U.S. energy consumption is currently stalled, but only temporarily as the efficiency gains that were easiest to achieve were integrated into products. As the efficiency of a device reaches its maximum possible efficiency, it becomes more expensive to manufacture with the improve efficiency.
Eventually, buyers find the prices too high to purchase the more efficient device and the march toward efficient use of energy stalls for that product. Thus the current U.S. trend of negligible increase in consumption of utility electric will end and consumption will return to an increasing trend as its population increases.
(Math: As n (the efficiency of an energy conversion device, whether a source or a consumer of electric power) -> some theoretical efficiency limit below 1.0 created by physical properties of materials, design challenges, or economic balances, dn/dt -> 0.
The hydroelectric capacity in most developed areas are close to fully exploited. What capacity remains is usually not cost-effective to tap.
Coal and other fossil fuels (including natural gas) produce environmentally destabilizing carbon emissions when burned, something that governments and people wish to decrease rather than increase.
Risks plague deep water drilling as the list of spills continue to increase in number and negative marine impact. Even a partial dissintegration of the ocean floor could cause a catastrophy of multi-continental scale.
Nuclear reactors are expensive and difficult to locate near populated regions and the risk of a major disaster grows the closer they are to potential sites of natural disasters or as their operational life approach its obsolescence.
Photovoltaic solar panels are still very expensive, not nearly cost-competative with traditional electricity sources.
Wind power is also very expensive.
Oceanic energy sources are limited to immediate costal areas because of the unavoidable losses associated with power transmission.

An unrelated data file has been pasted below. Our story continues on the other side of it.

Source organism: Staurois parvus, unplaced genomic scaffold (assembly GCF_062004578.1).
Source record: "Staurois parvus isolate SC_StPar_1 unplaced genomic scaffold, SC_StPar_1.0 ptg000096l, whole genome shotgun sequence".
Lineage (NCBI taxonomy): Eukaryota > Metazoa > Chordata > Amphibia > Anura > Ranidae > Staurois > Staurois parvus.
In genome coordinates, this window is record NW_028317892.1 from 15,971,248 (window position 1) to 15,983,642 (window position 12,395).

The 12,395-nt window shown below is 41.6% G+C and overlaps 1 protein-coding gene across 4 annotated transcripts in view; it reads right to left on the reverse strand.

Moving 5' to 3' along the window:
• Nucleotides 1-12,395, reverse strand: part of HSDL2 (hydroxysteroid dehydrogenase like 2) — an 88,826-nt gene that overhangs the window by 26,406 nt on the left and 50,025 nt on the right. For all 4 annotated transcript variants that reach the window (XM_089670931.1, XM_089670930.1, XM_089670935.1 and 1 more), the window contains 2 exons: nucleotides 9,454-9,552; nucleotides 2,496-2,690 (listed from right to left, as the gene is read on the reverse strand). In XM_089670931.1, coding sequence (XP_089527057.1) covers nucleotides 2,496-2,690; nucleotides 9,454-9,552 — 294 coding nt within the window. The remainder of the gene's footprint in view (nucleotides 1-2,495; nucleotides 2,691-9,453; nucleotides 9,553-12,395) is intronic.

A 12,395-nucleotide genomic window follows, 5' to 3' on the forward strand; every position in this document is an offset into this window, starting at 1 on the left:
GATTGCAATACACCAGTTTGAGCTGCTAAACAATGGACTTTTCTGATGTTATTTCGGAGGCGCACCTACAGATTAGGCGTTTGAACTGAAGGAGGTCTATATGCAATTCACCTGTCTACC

Solar reduces the risk of negative atmospheric impact currently tied to powering homes and industries.
Companies like GM, Microsoft, Intel, AMD, Levi Strauss, Nike, Adidas, Unilever, Mars, Starbucks, eBay, The North Face all signed the Climate Declaration, which states in its heading, "Tackling climate change is one of Americaâ€™s greatest economic opportunities of the 21st century (and itâ€™s simply the right thing to do)."
The U.S. Energy Information Administration stated in a June 15th, 2016 on aeia.gov that 1.4 trillion kWh of electricity was sold in to the residential sector in the United States during 2015. There were 124.587 million households in the United States in 2015, according to the U.S. Census Bureau's data on census.gov. The average of the median square footage of the lots of non-condominium residences sold for the first eleven years of the 21st century, using the U.S. Census Bureau's data, is 8787 square feet. The sun's insollation on a clear day is about 950 Watts per square meter, and the sun is out about 5.5 hours a day for an average day of a U.S. household.
With this data, we can estimate that the average household consumes about 30.8 KWh of electricity per day and the sun provides about 4265 HWh of direct radiant energy per day per house lot. Dividing the solar provision by the consumption, we get 138.5. Here's the arithmetic:
1400000000000.kw.h.per.year / 124587000.households / 365.25.days.per.year
8787.sq.ft.per.lot x 5.5.h.per.day x 0.950.kw.per.sq.m x 0.092903.sq.m.per.sq.ft